Beyond prayer, think. The Mamasapano tragedy was a half success, and an entire failure. The police went after two terrorists. They got one, lost the other. Forty four were killed. From Mamasapano, eighteen, including combatants, civilians and one child were killed. In this failure, the MILF and the BIFF were conflated. The actions of one were confounded with the actions of the other. Ideological differences of stone gave way to the self-defensive instincts of human being with hearts. In its wake, they know they ought not have. The MILF is different from the BIFF. The MILF is for the peace process, the BIFF is not. So the military action today is to get the BIFF. That’s what the “all-out offensive” is about. The presupposition is that the military solution will succeed. Based on that presupposition all can be rationalized.

But think about what the peace process was about. It was a process born of the insight that military solutions are non-solutions. War only brings suffering and death to human beings. Human beings have hearts. And relatives. Human deaths must be avenged. Relatives of whatever ideology killed will have to be avenged. Further killings will have to be requited. The peace process was a way out of this violent madness. Think that the peace process was about bringing about a situation where even ideological difference might be overcome in peace and prospertty, or at least solved civilly. Think that with the peace process being wantonly scuttled, the legislators are delivering us back to this madness. The legislators. Because the ball is now in their hands. If they fumble, the game is lost.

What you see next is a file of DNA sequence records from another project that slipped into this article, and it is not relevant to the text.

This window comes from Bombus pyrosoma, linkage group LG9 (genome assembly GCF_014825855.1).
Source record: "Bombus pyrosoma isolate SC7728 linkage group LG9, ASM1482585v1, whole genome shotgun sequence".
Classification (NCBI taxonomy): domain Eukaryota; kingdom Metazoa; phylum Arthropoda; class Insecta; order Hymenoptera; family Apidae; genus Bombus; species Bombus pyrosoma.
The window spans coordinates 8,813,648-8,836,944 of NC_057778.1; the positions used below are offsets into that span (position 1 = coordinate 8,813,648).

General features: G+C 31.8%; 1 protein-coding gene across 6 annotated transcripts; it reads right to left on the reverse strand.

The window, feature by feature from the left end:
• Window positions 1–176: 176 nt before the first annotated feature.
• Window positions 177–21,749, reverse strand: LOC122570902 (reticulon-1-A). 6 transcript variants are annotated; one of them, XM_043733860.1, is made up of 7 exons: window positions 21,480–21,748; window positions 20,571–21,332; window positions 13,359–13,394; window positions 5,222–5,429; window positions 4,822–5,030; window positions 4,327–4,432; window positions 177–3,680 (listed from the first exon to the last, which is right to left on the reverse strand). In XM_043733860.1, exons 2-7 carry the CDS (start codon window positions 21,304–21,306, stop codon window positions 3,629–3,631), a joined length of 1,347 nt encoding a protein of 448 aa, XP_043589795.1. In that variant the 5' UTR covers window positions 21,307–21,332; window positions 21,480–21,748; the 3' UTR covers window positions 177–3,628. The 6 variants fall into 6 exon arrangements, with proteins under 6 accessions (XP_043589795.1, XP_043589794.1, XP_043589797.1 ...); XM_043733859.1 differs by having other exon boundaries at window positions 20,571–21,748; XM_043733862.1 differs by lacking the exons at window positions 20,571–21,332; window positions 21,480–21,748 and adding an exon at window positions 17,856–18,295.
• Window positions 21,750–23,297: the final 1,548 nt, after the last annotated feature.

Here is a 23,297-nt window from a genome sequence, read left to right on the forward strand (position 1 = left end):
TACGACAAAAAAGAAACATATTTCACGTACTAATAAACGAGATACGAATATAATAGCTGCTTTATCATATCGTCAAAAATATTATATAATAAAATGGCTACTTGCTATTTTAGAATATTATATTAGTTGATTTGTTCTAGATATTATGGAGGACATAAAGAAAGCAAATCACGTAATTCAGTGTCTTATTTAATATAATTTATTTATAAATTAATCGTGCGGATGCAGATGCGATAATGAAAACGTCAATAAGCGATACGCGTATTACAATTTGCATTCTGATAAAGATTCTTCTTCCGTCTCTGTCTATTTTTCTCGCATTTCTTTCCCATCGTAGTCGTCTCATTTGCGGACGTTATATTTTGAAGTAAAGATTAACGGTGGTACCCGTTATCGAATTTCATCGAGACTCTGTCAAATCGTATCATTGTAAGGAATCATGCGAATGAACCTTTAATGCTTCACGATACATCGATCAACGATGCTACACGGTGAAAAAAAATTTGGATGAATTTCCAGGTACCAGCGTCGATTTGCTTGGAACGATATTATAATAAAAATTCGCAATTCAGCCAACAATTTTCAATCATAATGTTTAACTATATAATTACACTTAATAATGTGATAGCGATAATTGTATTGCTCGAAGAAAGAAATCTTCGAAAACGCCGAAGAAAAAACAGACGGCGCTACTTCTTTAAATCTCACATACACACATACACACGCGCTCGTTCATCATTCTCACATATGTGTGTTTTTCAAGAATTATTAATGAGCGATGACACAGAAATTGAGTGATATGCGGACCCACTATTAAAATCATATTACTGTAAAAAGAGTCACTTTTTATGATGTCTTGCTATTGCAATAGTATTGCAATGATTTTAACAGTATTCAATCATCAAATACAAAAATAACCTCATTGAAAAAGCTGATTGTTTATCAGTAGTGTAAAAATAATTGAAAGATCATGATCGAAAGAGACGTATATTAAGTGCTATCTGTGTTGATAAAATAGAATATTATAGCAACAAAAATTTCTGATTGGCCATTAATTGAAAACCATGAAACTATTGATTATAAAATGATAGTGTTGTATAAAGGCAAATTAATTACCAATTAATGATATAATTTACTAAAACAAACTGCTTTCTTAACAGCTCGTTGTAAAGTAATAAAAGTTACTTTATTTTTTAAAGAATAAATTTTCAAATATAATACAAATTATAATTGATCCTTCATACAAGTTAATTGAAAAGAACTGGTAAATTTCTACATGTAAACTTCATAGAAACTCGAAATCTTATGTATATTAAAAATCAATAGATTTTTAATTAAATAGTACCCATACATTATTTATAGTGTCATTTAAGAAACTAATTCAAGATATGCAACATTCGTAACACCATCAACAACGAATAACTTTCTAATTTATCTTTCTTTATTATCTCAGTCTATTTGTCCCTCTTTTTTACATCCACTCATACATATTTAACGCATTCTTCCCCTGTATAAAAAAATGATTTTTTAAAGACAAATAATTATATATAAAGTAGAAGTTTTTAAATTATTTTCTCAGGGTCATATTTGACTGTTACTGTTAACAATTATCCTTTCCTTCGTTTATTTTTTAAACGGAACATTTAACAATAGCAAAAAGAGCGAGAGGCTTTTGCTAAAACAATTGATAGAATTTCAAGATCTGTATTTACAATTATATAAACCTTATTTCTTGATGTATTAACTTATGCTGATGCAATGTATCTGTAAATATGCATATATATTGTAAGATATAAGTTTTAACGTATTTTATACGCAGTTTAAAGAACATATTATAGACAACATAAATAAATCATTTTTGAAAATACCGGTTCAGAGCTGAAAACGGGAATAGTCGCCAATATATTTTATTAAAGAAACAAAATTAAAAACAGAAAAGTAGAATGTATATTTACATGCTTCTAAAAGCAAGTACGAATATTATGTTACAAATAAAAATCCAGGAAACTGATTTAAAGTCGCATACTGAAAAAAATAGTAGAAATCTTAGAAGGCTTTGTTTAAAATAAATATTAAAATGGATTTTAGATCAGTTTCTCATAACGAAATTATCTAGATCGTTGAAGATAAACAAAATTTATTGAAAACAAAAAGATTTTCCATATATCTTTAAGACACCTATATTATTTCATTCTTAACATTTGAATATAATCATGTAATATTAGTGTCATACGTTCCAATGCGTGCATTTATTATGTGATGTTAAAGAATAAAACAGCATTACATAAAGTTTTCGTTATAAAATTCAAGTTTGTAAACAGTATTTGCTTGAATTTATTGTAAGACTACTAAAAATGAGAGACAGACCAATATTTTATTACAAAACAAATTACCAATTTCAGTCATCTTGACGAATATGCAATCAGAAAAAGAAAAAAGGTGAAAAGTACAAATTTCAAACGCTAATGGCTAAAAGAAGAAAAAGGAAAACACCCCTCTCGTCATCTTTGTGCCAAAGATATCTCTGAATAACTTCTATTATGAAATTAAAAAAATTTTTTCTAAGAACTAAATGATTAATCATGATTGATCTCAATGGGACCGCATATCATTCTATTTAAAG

Imagine the suffering of a family that is displaced from a home due to the warring of others. All the family wishes for is to live in peace. Then armed forces from elsewhere, usually from the north, engage various armed forces around. That means the family cannot work in the fields. That means the family cannot find food. That means the family must flee the horror and dangers of others warring in order to find safety. The baby is crying and hungry. Lola is weak and sick. Yet there is need to flee.

It is difficult to imagine just one family suffering. One’s imagination is blocked by Manila traffic. It goes no further that the latest MRT bogged down for lack of spare parts.

Today there are 5,721 families – some 31,400 persons – who have been displaced from their homes in Maguindanao due to aerial strikes and ground attacks against the BIFF.

Imagine the suffering. Imagine it yourselves. It doesn’t go away by turning off the TV. It doesn’t go away. Think about it. And pray.

Where is all this taking us in Mindanao?

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About Joel Tabora, S.J.

Jesuit. Educator
This entry was posted in Personal Views and tagged , , , . Bookmark the permalink.